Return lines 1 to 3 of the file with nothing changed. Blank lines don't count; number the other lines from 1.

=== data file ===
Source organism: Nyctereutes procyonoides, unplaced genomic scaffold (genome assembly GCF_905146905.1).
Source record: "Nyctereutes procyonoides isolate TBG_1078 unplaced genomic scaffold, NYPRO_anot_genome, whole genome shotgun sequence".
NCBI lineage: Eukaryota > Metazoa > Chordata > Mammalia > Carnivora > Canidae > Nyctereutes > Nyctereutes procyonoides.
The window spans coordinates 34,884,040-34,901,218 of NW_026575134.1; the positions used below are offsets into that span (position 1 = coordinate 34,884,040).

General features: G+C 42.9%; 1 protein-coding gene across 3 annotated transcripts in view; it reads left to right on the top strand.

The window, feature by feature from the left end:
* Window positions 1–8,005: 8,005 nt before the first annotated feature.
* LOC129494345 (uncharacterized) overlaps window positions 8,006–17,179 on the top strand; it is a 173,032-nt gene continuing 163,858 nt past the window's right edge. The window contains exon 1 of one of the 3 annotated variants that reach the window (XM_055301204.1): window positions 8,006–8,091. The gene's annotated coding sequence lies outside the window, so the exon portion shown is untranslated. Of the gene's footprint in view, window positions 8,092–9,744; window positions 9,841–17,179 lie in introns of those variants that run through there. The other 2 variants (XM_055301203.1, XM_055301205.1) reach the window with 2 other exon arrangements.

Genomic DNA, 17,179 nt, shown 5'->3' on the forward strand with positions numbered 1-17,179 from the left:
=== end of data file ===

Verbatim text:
Source organism: Nyctereutes procyonoides, unplaced genomic scaffold (genome assembly GCF_905146905.1).
Source record: "Nyctereutes procyonoides isolate TBG_1078 unplaced genomic scaffold, NYPRO_anot_genome, whole genome shotgun sequence".
NCBI lineage: Eukaryota > Metazoa > Chordata > Mammalia > Carnivora > Canidae > Nyctereutes > Nyctereutes procyonoides.